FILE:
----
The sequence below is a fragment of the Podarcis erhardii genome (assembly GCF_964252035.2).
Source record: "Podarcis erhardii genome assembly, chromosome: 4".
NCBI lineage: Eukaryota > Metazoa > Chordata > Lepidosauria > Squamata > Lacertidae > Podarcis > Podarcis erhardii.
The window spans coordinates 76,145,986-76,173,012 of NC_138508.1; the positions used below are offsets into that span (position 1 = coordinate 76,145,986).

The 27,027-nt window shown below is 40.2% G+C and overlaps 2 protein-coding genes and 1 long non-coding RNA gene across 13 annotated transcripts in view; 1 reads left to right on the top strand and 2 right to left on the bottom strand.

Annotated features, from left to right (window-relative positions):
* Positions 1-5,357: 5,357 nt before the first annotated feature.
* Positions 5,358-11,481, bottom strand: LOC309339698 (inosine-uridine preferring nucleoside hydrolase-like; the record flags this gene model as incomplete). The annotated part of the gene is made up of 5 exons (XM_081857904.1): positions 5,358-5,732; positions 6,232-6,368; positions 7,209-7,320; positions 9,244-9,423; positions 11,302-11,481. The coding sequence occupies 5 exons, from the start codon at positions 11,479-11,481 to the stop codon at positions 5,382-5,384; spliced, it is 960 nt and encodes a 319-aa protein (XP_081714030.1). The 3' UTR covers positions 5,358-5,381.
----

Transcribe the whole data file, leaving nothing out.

The sequence below is a fragment of the Podarcis erhardii genome (assembly GCF_964252035.2).
Source record: "Podarcis erhardii genome assembly, chromosome: 4".
NCBI lineage: Eukaryota > Metazoa > Chordata > Lepidosauria > Squamata > Lacertidae > Podarcis > Podarcis erhardii.
The window spans coordinates 76,145,986-76,173,012 of NC_138508.1; the positions used below are offsets into that span (position 1 = coordinate 76,145,986).

The 27,027-nt window shown below is 40.2% G+C and overlaps 2 protein-coding genes and 1 long non-coding RNA gene across 13 annotated transcripts in view; 1 reads left to right on the top strand and 2 right to left on the bottom strand.

Annotated features, from left to right (window-relative positions):
* Positions 1-5,357: 5,357 nt before the first annotated feature.
* Positions 5,358-11,481, bottom strand: LOC309339698 (inosine-uridine preferring nucleoside hydrolase-like; the record flags this gene model as incomplete). The annotated part of the gene is made up of 5 exons (XM_081857904.1): positions 5,358-5,732; positions 6,232-6,368; positions 7,209-7,320; positions 9,244-9,423; positions 11,302-11,481. The coding sequence occupies 5 exons, from the start codon at positions 11,479-11,481 to the stop codon at positions 5,382-5,384; spliced, it is 960 nt and encodes a 319-aa protein (XP_081714030.1). The 3' UTR covers positions 5,358-5,381.